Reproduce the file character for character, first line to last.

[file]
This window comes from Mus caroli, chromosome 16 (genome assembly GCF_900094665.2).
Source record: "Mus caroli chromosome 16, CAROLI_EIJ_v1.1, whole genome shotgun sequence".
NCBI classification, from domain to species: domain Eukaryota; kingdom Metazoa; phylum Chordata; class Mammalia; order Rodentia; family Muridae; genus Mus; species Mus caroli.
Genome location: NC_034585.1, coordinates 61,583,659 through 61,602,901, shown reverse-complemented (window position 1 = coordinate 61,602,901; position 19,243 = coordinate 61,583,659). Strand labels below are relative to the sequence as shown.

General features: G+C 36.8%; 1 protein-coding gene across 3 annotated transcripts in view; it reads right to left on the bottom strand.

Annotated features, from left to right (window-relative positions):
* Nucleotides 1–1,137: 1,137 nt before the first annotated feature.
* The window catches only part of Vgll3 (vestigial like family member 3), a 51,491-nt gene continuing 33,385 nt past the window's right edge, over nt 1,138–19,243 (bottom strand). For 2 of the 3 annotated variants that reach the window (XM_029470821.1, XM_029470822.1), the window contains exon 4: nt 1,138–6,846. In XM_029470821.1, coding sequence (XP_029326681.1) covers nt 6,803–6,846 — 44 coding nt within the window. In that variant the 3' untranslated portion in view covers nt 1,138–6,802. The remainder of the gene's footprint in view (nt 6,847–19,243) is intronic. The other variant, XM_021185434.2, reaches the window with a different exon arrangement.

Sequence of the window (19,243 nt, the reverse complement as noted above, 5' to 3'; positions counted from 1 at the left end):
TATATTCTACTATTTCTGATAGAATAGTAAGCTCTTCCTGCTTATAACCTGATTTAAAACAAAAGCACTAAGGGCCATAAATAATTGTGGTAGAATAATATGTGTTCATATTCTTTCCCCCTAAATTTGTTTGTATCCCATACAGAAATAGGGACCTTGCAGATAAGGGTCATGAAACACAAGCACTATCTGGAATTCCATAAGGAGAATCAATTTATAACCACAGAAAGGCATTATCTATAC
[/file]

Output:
This window comes from Mus caroli, chromosome 16 (genome assembly GCF_900094665.2).
Source record: "Mus caroli chromosome 16, CAROLI_EIJ_v1.1, whole genome shotgun sequence".
NCBI classification, from domain to species: domain Eukaryota; kingdom Metazoa; phylum Chordata; class Mammalia; order Rodentia; family Muridae; genus Mus; species Mus caroli.
Genome location: NC_034585.1, coordinates 61,583,659 through 61,602,901, shown reverse-complemented (window position 1 = coordinate 61,602,901; position 19,243 = coordinate 61,583,659). Strand labels below are relative to the sequence as shown.

General features: G+C 36.8%; 1 protein-coding gene across 3 annotated transcripts in view; it reads right to left on the bottom strand.

Annotated features, from left to right (window-relative positions):
* Nucleotides 1–1,137: 1,137 nt before the first annotated feature.
* The window catches only part of Vgll3 (vestigial like family member 3), a 51,491-nt gene continuing 33,385 nt past the window's right edge, over nt 1,138–19,243 (bottom strand). For 2 of the 3 annotated variants that reach the window (XM_029470821.1, XM_029470822.1), the window contains exon 4: nt 1,138–6,846. In XM_029470821.1, coding sequence (XP_029326681.1) covers nt 6,803–6,846 — 44 coding nt within the window. In that variant the 3' untranslated portion in view covers nt 1,138–6,802. The remainder of the gene's footprint in view (nt 6,847–19,243) is intronic. The other variant, XM_021185434.2, reaches the window with a different exon arrangement.

Sequence of the window (19,243 nt, the reverse complement as noted above, 5' to 3'; positions counted from 1 at the left end):
TATATTCTACTATTTCTGATAGAATAGTAAGCTCTTCCTGCTTATAACCTGATTTAAAACAAAAGCACTAAGGGCCATAAATAATTGTGGTAGAATAATATGTGTTCATATTCTTTCCCCCTAAATTTGTTTGTATCCCATACAGAAATAGGGACCTTGCAGATAAGGGTCATGAAACACAAGCACTATCTGGAATTCCATAAGGAGAATCAATTTATAACCACAGAAAGGCATTATCTATAC